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Farming of a defensive fungal mutualist by an attelabid weevil

Wang, Lin ; Feng, Yu ; Tian, Jianqing ; Xiang, Meichun ; Sun, Jingzu ; Ding, Jianqing ; Yin, Wen-Bing ; Stadler, Marc ; Che, Yongsheng ; Liu, Xingzhong

The ISME journal, August 2015, Vol.9(8), pp.1793-801 [Peer Reviewed Journal]

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  • Title:
    Farming of a defensive fungal mutualist by an attelabid weevil
  • Author: Wang, Lin ; Feng, Yu ; Tian, Jianqing ; Xiang, Meichun ; Sun, Jingzu ; Ding, Jianqing ; Yin, Wen-Bing ; Stadler, Marc ; Che, Yongsheng ; Liu, Xingzhong
  • Description: The mutualism between fungus-growing animals and fungi is a classic example of a complex interspecies association. A handful of insects, notably the well-recognized fungus-farming ants, termites and beetles, have developed advanced agriculture, which includes seeding new gardens with crop propagules, improving growth conditions and protecting and harvesting the fungal crop. More examples, which could be called 'proto-fungiculture', involve fewer adaptations, as exemplified by marine snails that farm intertidal fungi on marsh grass. Recent work has indicated that the solitary leaf-rolling weevil Euops chinensis (family Attelabidae) has a protofarming symbiosis with the mycangial fungus Penicillium herquei (family Trichocomaceae). In this study, we investigated how the weevils create cradles (leaf-rolls) for their offspring and protect the fungal garden. We describe new specialized structures and behaviors that E. chinensis females use for leaf-rolling and fungus inoculation. The fungus P. herquei produces the antibiotic (+)-scleroderolide in laboratory culture and in leaf-rolls, which can serve to inhibit microbial 'weeds' and pests, thus protecting the fungal garden against potential infection. The fungiculture of E. chinensis differs from other advanced insect fungiculture systems because female weevils do not continuously tend the inoculated microbe and do not depend nutritionally on the fungus. The defensive role of the cultivated fungus makes the attelabid weevils exceptional in 'proto-fungiculture' animals.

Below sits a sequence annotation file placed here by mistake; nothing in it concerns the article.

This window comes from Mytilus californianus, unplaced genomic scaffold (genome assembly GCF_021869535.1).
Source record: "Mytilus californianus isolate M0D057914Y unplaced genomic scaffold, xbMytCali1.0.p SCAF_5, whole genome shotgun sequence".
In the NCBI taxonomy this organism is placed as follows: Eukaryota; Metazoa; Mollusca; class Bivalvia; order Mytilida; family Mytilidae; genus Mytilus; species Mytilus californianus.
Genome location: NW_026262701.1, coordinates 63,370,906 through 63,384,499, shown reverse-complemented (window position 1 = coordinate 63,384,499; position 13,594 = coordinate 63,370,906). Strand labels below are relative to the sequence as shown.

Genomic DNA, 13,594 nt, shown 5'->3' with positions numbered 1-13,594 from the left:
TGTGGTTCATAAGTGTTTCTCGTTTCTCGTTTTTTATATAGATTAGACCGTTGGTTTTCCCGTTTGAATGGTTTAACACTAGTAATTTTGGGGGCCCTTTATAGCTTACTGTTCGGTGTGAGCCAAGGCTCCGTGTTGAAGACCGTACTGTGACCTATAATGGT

• Is Part Of: The ISME journal, August 2015, Vol.9(8), pp.1793-801
  • Identifier: E-ISSN: 1751-7370 ; PMID: 25658054 Version:1 ; DOI: 10.1038/ismej.2014.263
  • Subjects: Fungi -- Growth & Development ; Weevils -- Microbiology
  • Language: English

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